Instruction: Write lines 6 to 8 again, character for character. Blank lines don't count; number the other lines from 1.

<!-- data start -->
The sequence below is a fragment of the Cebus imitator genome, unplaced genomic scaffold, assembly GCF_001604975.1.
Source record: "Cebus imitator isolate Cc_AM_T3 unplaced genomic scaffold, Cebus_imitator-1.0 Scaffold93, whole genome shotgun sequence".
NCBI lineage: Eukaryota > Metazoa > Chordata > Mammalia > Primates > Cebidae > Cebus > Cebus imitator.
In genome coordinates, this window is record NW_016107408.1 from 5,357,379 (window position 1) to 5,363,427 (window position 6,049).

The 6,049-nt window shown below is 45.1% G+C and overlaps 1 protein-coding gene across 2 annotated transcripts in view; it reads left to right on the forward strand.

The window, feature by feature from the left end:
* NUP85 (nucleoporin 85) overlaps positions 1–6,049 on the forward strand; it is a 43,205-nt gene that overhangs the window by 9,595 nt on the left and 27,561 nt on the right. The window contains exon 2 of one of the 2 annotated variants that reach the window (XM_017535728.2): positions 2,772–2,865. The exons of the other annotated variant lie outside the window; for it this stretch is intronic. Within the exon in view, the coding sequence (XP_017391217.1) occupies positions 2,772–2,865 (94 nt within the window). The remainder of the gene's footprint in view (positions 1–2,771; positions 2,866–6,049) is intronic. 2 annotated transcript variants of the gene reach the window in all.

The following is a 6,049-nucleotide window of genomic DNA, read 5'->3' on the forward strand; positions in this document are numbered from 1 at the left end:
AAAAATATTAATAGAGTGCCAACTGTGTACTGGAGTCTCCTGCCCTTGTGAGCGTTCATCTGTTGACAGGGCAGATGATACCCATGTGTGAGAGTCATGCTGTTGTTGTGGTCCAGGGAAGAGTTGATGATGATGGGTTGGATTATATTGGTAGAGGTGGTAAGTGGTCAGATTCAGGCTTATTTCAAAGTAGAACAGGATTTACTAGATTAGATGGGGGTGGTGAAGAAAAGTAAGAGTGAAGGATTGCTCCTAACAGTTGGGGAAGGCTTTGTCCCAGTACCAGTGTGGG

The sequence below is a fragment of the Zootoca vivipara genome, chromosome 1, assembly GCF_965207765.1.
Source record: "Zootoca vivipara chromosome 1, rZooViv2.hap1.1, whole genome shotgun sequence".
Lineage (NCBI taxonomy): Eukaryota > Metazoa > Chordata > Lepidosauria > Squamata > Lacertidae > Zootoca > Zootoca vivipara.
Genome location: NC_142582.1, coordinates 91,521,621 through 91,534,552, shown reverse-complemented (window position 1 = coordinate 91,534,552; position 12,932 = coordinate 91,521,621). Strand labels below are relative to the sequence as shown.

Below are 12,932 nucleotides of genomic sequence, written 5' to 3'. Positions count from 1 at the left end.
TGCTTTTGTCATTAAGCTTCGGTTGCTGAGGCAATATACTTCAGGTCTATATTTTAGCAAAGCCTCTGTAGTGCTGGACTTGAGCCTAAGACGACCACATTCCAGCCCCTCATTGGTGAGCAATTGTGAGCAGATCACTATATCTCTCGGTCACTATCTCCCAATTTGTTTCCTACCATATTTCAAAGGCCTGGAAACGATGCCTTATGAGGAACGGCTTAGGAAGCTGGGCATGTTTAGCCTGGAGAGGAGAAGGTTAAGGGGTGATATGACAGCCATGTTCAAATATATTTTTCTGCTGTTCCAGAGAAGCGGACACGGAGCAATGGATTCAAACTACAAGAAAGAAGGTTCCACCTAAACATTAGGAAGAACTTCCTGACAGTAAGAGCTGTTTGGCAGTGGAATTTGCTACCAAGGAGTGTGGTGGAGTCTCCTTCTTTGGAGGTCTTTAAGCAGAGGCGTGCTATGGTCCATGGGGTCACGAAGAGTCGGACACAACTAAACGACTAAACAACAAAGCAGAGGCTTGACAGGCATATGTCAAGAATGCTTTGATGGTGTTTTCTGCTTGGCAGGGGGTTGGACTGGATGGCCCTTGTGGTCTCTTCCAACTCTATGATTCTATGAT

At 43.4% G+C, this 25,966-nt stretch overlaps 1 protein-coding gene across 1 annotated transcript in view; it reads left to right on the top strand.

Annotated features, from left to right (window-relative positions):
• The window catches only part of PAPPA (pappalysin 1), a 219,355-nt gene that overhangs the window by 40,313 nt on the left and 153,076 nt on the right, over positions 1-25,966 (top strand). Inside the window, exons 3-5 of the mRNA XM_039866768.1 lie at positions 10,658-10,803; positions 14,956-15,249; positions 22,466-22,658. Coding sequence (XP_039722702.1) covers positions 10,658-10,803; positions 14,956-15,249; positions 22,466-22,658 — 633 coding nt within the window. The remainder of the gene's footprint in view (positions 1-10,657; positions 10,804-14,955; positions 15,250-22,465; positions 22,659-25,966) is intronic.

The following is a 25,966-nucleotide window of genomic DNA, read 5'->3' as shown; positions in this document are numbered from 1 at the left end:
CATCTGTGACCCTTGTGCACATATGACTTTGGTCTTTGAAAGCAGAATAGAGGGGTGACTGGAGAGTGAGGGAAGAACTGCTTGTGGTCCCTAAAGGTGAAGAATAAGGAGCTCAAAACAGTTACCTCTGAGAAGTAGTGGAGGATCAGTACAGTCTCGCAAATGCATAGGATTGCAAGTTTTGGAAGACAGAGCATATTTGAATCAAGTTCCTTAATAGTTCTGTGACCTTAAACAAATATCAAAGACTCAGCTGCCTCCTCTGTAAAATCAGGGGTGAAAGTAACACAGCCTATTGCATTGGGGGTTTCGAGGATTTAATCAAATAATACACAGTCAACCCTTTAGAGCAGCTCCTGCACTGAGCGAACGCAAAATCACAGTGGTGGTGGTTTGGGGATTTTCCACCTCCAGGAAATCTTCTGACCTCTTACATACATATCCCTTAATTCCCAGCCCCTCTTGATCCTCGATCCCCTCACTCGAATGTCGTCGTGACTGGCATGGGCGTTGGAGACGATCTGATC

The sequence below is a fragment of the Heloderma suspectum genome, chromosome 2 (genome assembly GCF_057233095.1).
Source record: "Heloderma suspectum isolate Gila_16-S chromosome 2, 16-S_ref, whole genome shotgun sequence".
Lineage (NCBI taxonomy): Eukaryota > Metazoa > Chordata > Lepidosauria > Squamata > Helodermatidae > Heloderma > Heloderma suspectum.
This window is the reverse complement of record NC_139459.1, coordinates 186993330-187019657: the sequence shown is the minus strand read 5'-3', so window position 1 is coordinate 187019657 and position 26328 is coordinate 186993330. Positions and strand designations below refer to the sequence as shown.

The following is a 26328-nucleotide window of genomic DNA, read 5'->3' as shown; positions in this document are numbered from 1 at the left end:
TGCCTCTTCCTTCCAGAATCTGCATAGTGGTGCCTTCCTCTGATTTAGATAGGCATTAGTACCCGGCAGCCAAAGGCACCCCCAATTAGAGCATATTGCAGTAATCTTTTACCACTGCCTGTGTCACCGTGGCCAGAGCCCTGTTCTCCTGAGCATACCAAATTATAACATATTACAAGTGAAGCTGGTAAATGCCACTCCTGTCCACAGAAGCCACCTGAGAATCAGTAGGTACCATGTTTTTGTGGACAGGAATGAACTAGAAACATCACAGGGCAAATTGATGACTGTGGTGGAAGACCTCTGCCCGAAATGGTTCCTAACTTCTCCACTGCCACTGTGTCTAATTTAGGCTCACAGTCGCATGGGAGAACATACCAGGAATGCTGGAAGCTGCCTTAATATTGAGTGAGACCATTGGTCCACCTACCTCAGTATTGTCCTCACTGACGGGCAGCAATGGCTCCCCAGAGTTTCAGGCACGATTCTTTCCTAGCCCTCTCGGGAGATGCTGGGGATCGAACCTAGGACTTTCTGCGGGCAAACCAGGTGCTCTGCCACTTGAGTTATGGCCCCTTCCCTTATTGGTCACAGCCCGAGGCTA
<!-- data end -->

The window, feature by feature from the left end:
* NUP85 (nucleoporin 85) overlaps positions 1–6,049 on the forward strand; it is a 43,205-nt gene that overhangs the window by 9,595 nt on the left and 27,561 nt on the right. The window contains exon 2 of one of the 2 annotated variants that reach the window (XM_017535728.2): positions 2,772–2,865. The exons of the other annotated variant lie outside the window; for it this stretch is intronic. Within the exon in view, the coding sequence (XP_017391217.1) occupies positions 2,772–2,865 (94 nt within the window). The remainder of the gene's footprint in view (positions 1–2,771; positions 2,866–6,049) is intronic. 2 annotated transcript variants of the gene reach the window in all.

The following is a 6,049-nucleotide window of genomic DNA, read 5'->3' on the forward strand; positions in this document are numbered from 1 at the left end: